How much$ was commission in the '90s?

Discussion in 'Retail Brokers' started by dividend, Mar 6, 2007.

  1. Hello. This question is for electronic traders from the mid '90s. I hope there are some out there that can answer this question.

    I'd like to know how much commission($) used to cost for 100 shares, and 1000 shares (or more) of stock in the mid 1990s.

    If there is anyone that traded before then I'd also like to know how much comissions were then too. It must have been much more difficult to trade with smaller accounts than it is now.

    If you could share your thoughts & experiences with such higher costs compared to today, it would be great too. (My guess would be fractions helped a lot then?)

    Thank you.
  2. $19.95 a trade I remember paying at E trade.
  3. I can remember paying $500-100 a ticket at the likes of Schwab, Fidelity back then, and they were *discount* brokers of the time.
  4. When I started at Andover, it was no money up 50% payout and I think I paid 5cents per share. But it was fractions back then not decimals. The offices were really nice, you got free catered lunches and a bunch of other perks for free. And back then T-1's were really costly, there were no cheap altenatives like DSL or cable.
  5. I remember paying Schwab/Lind Waldock/Ira Epstein $40/trade in the late 80's/early 90's. Then it went to $20 in the mid 90's and $10 in late 90's.
  6. Thanks for the response so far.

    For 100 shares it used to cost about $40.
    Today it costs about $1.

    Today, a small account would bust very quickly with $40 cost per hundred.

    Would it be true that in the 90s only very well capitalized people could trade? I'm guessing you would need at least minimum $50,000 to start, unlike the $2k minimum today... And/or there must have been much lower margins for small traders to be able to access the market. Perhaps this is why the old proprietary trading model required no capital deposits?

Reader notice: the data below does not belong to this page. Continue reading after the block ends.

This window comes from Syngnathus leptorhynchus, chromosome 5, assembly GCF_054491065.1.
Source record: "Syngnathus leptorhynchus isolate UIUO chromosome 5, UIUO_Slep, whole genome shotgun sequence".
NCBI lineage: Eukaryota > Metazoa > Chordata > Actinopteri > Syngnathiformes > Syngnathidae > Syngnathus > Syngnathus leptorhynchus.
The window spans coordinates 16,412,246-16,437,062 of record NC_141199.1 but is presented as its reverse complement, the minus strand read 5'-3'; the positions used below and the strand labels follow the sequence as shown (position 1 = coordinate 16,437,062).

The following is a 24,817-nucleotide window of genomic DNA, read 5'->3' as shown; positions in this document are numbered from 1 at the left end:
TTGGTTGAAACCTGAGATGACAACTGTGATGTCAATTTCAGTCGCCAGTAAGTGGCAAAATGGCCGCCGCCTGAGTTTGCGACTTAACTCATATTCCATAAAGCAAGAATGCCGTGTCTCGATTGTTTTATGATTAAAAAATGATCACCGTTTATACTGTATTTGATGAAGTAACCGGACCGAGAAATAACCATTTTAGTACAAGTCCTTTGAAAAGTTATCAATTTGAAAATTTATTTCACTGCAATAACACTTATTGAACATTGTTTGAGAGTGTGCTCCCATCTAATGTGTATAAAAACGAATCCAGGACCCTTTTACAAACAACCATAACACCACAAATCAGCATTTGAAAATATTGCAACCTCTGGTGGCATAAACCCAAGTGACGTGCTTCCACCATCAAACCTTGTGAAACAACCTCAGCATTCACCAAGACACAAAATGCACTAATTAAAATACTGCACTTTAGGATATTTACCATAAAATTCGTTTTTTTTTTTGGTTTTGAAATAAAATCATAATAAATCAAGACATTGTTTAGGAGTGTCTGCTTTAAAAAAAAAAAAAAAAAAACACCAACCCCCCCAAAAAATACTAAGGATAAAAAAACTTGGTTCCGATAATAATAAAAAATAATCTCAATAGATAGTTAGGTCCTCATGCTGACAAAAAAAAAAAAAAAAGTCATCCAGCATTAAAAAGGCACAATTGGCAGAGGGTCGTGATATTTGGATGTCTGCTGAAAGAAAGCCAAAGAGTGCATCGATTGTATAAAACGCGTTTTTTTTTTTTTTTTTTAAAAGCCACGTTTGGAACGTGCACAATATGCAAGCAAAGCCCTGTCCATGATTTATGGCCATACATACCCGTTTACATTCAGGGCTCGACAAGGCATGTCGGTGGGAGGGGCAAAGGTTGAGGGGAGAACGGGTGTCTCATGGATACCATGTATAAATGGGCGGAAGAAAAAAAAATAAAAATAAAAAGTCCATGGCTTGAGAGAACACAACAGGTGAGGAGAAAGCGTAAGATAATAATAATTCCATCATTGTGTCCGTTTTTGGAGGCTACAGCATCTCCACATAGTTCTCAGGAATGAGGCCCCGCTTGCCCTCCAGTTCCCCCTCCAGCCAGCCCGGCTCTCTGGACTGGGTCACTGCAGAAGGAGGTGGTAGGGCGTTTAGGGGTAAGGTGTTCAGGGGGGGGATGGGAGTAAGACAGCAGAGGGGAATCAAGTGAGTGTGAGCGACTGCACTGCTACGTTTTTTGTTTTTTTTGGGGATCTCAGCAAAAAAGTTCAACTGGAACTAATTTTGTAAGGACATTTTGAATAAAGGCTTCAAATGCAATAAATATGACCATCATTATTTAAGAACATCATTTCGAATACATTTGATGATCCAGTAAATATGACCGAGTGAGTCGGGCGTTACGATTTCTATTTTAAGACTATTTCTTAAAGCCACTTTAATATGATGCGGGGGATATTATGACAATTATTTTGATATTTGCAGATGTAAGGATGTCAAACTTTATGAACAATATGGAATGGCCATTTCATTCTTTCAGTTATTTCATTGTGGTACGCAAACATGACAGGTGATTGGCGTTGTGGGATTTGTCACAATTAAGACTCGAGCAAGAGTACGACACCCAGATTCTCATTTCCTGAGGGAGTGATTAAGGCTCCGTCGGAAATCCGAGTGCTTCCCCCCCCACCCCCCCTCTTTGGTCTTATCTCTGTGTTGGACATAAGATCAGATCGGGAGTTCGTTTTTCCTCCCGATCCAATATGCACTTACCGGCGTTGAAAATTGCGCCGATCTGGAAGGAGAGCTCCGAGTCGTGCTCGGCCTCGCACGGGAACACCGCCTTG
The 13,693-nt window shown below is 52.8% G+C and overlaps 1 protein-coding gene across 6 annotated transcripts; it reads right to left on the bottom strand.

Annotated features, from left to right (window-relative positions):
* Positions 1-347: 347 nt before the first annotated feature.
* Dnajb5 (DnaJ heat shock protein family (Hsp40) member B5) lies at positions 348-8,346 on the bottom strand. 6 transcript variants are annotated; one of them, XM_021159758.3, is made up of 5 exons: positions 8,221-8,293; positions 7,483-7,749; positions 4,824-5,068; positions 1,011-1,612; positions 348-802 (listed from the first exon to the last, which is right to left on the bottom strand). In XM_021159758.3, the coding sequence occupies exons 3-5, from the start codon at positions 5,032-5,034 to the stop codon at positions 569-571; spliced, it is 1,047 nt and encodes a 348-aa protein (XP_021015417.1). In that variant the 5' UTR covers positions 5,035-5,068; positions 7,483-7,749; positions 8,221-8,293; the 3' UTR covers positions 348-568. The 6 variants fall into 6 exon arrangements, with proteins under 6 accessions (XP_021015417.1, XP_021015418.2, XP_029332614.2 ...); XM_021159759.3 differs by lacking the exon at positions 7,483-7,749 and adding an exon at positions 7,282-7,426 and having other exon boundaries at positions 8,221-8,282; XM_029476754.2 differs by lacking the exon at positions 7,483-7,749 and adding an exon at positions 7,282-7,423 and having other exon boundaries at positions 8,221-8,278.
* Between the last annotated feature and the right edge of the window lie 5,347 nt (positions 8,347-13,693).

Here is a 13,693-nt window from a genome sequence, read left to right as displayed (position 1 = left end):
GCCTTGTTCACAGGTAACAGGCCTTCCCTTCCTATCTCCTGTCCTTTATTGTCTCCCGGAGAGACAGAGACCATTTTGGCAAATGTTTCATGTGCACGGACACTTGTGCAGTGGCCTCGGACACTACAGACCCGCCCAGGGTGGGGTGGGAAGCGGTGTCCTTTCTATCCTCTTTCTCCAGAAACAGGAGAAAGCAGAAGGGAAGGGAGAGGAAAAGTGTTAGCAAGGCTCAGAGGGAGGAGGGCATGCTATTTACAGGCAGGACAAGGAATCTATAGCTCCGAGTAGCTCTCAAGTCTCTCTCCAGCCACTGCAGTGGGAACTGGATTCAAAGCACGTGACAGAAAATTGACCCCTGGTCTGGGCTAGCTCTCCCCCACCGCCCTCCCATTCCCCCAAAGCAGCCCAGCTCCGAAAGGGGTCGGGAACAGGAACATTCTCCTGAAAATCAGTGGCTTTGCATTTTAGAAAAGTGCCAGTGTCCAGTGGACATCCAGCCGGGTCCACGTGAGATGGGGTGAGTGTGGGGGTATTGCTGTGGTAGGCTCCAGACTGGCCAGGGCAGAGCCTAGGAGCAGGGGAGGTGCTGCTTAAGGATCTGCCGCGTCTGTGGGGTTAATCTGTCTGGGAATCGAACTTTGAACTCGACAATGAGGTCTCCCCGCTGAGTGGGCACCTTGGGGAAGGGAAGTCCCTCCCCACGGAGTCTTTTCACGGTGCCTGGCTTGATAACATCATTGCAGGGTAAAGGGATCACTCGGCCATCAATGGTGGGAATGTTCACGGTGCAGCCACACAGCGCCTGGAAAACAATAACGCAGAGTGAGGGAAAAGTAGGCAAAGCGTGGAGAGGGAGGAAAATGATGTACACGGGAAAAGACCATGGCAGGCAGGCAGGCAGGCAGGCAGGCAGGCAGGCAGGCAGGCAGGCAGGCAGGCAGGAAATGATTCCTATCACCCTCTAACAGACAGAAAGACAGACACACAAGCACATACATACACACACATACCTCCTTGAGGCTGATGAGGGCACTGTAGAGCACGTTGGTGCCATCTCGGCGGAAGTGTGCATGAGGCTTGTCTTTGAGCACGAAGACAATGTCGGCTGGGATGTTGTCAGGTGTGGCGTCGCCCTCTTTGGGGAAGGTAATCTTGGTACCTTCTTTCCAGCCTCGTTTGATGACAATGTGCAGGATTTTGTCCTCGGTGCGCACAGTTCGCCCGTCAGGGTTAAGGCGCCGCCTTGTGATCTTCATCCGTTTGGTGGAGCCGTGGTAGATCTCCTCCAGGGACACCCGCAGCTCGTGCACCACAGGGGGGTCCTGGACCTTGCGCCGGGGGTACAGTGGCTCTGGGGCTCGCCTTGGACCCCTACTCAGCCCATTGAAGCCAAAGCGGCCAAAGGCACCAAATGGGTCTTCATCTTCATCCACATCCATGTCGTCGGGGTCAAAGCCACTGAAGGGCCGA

Thanks again.
  7. Tells you why there is such manic trading today as the entry and exit costs are next to nothing.

    Who is gonna bail or buy at the slightest whim when its a $40 ticket for a small trade.
  8. You also have to take into account the techonological barriers at the time as well. The speed in which data was transmitted was ridiculous compared to today. The availablity of information to the retail trader was very scarce. No 24 hr news and very few had internet availability.

    I was buy and hold back then. Not even swing trading and I remember how much of a hassle it was to call a broker and have an order placed. I can't imagine doing that with the amount of activity that I use today. And I'm not even a day trader.

    Think about how it will be 15 years from now.
  9. Lucrum


    My first ever stock purchase was 100 s of HAS at 17 3/4 I think it was.
    This would have been late eighties, assuming my memory is not even worse than I think. Seems like the broker was Waterhouse or Water something or other. Sorry, I don't recall the commission schedule but if I'm not mistaken it seems like I needed 1/4 to break even on that trade.
  10. I think my first trade was Harley Davidson around 1991. If I remember correctly, it was through a touchtone phone system called Accutrade through Quick & Reilly, $35.00.

    My father didn't believe me at the time, because he was paying hundreds to invest in stocks through Merrill Lynch.
    #10     Mar 6, 2007